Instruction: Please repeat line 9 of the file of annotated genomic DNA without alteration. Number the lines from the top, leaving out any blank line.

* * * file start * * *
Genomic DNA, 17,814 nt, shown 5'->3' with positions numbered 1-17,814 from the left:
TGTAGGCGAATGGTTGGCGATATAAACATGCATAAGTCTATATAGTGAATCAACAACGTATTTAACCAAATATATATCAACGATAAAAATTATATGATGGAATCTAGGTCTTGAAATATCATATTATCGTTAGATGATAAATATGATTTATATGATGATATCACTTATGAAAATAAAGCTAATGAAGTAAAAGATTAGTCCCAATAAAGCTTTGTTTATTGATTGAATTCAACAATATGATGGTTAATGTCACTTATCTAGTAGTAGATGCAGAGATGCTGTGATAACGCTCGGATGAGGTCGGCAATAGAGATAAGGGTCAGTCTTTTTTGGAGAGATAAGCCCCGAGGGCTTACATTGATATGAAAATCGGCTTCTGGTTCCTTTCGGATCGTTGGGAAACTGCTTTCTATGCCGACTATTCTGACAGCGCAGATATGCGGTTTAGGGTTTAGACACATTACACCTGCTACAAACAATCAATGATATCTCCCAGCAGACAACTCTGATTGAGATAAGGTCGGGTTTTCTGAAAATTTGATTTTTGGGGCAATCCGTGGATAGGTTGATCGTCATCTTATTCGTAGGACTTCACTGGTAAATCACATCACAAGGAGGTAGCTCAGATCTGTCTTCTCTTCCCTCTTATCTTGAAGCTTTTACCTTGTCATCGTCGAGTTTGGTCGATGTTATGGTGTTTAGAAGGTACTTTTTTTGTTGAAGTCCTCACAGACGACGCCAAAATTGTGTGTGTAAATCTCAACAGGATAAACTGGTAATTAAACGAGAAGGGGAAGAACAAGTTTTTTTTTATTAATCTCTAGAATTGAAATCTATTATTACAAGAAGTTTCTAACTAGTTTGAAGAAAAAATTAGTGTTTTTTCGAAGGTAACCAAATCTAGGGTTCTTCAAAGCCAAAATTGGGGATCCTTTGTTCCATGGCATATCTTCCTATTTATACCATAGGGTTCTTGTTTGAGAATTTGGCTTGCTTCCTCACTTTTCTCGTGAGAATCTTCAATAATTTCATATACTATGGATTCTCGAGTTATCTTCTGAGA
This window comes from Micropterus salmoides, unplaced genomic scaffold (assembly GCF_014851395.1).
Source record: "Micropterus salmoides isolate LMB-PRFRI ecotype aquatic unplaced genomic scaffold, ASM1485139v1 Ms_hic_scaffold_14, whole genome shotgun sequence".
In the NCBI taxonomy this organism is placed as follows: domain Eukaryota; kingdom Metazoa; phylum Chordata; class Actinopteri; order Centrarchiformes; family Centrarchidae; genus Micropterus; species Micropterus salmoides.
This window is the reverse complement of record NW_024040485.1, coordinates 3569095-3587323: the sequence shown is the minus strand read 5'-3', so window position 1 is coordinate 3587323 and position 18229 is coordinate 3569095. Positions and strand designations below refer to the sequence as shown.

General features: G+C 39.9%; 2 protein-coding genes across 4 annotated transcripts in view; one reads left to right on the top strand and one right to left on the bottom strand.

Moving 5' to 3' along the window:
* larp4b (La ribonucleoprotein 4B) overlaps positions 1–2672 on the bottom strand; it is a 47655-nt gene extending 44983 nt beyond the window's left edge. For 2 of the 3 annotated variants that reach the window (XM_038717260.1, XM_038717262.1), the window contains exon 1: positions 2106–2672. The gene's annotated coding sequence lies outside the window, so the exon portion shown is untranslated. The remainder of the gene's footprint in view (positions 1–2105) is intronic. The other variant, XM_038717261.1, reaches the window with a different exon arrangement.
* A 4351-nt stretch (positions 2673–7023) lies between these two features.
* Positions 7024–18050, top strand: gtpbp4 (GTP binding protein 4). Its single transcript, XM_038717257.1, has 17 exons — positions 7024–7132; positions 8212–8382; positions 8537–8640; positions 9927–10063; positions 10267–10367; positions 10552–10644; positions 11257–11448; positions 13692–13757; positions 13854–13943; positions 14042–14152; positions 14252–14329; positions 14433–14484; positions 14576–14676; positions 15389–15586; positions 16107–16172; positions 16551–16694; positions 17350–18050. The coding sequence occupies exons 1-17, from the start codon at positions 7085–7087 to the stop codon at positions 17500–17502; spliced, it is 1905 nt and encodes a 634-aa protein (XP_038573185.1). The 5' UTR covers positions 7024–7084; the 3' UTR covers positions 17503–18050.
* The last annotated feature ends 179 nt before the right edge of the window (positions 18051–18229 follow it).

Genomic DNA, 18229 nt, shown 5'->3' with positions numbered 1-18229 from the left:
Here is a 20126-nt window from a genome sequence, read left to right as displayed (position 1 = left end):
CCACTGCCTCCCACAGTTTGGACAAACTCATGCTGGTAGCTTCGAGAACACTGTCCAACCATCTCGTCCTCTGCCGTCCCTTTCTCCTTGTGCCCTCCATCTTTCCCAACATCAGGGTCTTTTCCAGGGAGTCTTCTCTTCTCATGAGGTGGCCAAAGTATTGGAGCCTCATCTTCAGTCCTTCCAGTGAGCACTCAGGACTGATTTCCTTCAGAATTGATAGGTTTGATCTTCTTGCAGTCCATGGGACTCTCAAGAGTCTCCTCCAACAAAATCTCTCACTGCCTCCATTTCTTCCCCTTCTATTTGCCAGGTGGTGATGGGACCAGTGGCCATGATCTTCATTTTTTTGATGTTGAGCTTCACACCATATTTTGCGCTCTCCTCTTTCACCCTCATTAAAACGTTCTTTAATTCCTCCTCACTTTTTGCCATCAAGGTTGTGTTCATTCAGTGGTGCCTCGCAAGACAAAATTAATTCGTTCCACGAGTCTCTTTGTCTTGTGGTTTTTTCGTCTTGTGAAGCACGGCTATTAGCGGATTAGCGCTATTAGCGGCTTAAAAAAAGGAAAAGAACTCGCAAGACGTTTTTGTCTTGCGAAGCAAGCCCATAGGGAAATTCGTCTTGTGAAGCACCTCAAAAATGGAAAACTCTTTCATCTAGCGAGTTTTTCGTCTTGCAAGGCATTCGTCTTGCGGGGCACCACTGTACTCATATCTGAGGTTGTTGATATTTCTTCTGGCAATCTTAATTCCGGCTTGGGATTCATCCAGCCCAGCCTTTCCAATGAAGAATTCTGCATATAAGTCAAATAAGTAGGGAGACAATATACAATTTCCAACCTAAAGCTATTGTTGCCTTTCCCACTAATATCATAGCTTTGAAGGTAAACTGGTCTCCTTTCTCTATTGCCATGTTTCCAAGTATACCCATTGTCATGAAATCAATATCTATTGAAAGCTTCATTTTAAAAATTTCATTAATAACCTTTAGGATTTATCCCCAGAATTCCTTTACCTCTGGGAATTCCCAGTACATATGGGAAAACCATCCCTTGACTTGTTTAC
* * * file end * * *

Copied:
* larp4b (La ribonucleoprotein 4B) overlaps positions 1–2672 on the bottom strand; it is a 47655-nt gene extending 44983 nt beyond the window's left edge. For 2 of the 3 annotated variants that reach the window (XM_038717260.1, XM_038717262.1), the window contains exon 1: positions 2106–2672. The gene's annotated coding sequence lies outside the window, so the exon portion shown is untranslated. The remainder of the gene's footprint in view (positions 1–2105) is intronic. The other variant, XM_038717261.1, reaches the window with a different exon arrangement.